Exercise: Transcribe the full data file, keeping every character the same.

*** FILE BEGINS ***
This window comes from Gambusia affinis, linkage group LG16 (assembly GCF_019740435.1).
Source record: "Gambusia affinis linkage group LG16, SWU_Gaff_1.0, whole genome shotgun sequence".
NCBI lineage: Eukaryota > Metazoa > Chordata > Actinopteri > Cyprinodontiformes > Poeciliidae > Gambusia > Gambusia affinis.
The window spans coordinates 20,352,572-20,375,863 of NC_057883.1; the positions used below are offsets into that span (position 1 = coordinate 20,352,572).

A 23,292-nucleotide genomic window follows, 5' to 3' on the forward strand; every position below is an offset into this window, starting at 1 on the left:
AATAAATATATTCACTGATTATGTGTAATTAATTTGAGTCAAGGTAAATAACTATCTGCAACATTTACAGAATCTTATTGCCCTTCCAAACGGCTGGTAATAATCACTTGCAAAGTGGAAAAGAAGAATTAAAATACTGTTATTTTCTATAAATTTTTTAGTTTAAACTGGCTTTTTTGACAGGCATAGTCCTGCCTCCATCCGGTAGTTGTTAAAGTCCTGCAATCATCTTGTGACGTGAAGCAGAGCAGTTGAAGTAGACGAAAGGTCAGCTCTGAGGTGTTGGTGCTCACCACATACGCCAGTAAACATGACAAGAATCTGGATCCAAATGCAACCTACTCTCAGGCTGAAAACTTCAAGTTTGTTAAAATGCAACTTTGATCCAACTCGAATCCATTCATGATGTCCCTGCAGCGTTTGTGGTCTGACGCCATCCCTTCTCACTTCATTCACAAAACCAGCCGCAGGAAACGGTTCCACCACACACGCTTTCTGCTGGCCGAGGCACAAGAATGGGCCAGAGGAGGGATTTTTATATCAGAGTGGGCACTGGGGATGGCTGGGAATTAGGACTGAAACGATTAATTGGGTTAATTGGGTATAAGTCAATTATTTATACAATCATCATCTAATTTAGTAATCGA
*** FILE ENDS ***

This window comes from Gambusia affinis, linkage group LG16 (assembly GCF_019740435.1).
Source record: "Gambusia affinis linkage group LG16, SWU_Gaff_1.0, whole genome shotgun sequence".
NCBI lineage: Eukaryota > Metazoa > Chordata > Actinopteri > Cyprinodontiformes > Poeciliidae > Gambusia > Gambusia affinis.
The window spans coordinates 20,352,572-20,375,863 of NC_057883.1; the positions used below are offsets into that span (position 1 = coordinate 20,352,572).

A 23,292-nucleotide genomic window follows, 5' to 3' on the forward strand; every position below is an offset into this window, starting at 1 on the left:
AATAAATATATTCACTGATTATGTGTAATTAATTTGAGTCAAGGTAAATAACTATCTGCAACATTTACAGAATCTTATTGCCCTTCCAAACGGCTGGTAATAATCACTTGCAAAGTGGAAAAGAAGAATTAAAATACTGTTATTTTCTATAAATTTTTTAGTTTAAACTGGCTTTTTTGACAGGCATAGTCCTGCCTCCATCCGGTAGTTGTTAAAGTCCTGCAATCATCTTGTGACGTGAAGCAGAGCAGTTGAAGTAGACGAAAGGTCAGCTCTGAGGTGTTGGTGCTCACCACATACGCCAGTAAACATGACAAGAATCTGGATCCAAATGCAACCTACTCTCAGGCTGAAAACTTCAAGTTTGTTAAAATGCAACTTTGATCCAACTCGAATCCATTCATGATGTCCCTGCAGCGTTTGTGGTCTGACGCCATCCCTTCTCACTTCATTCACAAAACCAGCCGCAGGAAACGGTTCCACCACACACGCTTTCTGCTGGCCGAGGCACAAGAATGGGCCAGAGGAGGGATTTTTATATCAGAGTGGGCACTGGGGATGGCTGGGAATTAGGACTGAAACGATTAATTGGGTTAATTGGGTATAAGTCAATTATTTATACAATCATCATCTAATTTAGTAATCGA